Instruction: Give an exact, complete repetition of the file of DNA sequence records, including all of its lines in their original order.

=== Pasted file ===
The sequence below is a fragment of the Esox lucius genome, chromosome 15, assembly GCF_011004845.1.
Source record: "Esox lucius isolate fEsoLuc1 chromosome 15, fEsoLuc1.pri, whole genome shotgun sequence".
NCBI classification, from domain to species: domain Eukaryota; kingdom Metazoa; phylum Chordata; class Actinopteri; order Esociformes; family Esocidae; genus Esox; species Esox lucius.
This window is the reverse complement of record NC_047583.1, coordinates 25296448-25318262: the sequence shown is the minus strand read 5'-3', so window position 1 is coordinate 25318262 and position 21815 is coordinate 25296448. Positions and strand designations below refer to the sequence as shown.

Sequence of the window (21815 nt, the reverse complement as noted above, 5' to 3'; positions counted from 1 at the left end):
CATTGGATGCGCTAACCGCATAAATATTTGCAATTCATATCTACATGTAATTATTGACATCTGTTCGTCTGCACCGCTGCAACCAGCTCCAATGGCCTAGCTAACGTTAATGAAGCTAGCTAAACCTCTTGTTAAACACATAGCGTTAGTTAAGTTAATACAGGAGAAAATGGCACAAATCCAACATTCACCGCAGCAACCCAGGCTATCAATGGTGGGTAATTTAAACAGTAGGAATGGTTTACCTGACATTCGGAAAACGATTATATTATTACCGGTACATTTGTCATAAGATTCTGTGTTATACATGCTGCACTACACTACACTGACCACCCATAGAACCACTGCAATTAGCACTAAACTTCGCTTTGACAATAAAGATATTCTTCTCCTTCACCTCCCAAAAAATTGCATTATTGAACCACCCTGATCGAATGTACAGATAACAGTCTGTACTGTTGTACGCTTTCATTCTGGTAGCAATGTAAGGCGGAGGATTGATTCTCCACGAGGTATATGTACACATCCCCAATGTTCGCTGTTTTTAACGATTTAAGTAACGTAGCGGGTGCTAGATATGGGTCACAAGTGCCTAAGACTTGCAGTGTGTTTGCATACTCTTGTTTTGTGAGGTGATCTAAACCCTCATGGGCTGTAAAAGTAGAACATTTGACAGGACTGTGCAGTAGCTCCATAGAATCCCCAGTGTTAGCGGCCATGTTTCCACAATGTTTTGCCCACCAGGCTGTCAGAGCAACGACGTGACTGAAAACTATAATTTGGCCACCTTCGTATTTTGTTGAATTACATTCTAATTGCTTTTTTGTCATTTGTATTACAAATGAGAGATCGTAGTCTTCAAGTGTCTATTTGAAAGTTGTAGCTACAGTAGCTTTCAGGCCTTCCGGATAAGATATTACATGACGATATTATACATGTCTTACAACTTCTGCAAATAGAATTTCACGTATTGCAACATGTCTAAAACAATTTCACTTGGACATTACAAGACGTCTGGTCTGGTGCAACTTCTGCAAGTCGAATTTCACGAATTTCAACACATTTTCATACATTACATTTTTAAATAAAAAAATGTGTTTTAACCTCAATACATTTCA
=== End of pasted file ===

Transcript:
The sequence below is a fragment of the Esox lucius genome, chromosome 15, assembly GCF_011004845.1.
Source record: "Esox lucius isolate fEsoLuc1 chromosome 15, fEsoLuc1.pri, whole genome shotgun sequence".
NCBI classification, from domain to species: domain Eukaryota; kingdom Metazoa; phylum Chordata; class Actinopteri; order Esociformes; family Esocidae; genus Esox; species Esox lucius.
This window is the reverse complement of record NC_047583.1, coordinates 25296448-25318262: the sequence shown is the minus strand read 5'-3', so window position 1 is coordinate 25318262 and position 21815 is coordinate 25296448. Positions and strand designations below refer to the sequence as shown.

Sequence of the window (21815 nt, the reverse complement as noted above, 5' to 3'; positions counted from 1 at the left end):
CATTGGATGCGCTAACCGCATAAATATTTGCAATTCATATCTACATGTAATTATTGACATCTGTTCGTCTGCACCGCTGCAACCAGCTCCAATGGCCTAGCTAACGTTAATGAAGCTAGCTAAACCTCTTGTTAAACACATAGCGTTAGTTAAGTTAATACAGGAGAAAATGGCACAAATCCAACATTCACCGCAGCAACCCAGGCTATCAATGGTGGGTAATTTAAACAGTAGGAATGGTTTACCTGACATTCGGAAAACGATTATATTATTACCGGTACATTTGTCATAAGATTCTGTGTTATACATGCTGCACTACACTACACTGACCACCCATAGAACCACTGCAATTAGCACTAAACTTCGCTTTGACAATAAAGATATTCTTCTCCTTCACCTCCCAAAAAATTGCATTATTGAACCACCCTGATCGAATGTACAGATAACAGTCTGTACTGTTGTACGCTTTCATTCTGGTAGCAATGTAAGGCGGAGGATTGATTCTCCACGAGGTATATGTACACATCCCCAATGTTCGCTGTTTTTAACGATTTAAGTAACGTAGCGGGTGCTAGATATGGGTCACAAGTGCCTAAGACTTGCAGTGTGTTTGCATACTCTTGTTTTGTGAGGTGATCTAAACCCTCATGGGCTGTAAAAGTAGAACATTTGACAGGACTGTGCAGTAGCTCCATAGAATCCCCAGTGTTAGCGGCCATGTTTCCACAATGTTTTGCCCACCAGGCTGTCAGAGCAACGACGTGACTGAAAACTATAATTTGGCCACCTTCGTATTTTGTTGAATTACATTCTAATTGCTTTTTTGTCATTTGTATTACAAATGAGAGATCGTAGTCTTCAAGTGTCTATTTGAAAGTTGTAGCTACAGTAGCTTTCAGGCCTTCCGGATAAGATATTACATGACGATATTATACATGTCTTACAACTTCTGCAAATAGAATTTCACGTATTGCAACATGTCTAAAACAATTTCACTTGGACATTACAAGACGTCTGGTCTGGTGCAACTTCTGCAAGTCGAATTTCACGAATTTCAACACATTTTCATACATTACATTTTTAAATAAAAAAATGTGTTTTAACCTCAATACATTTCA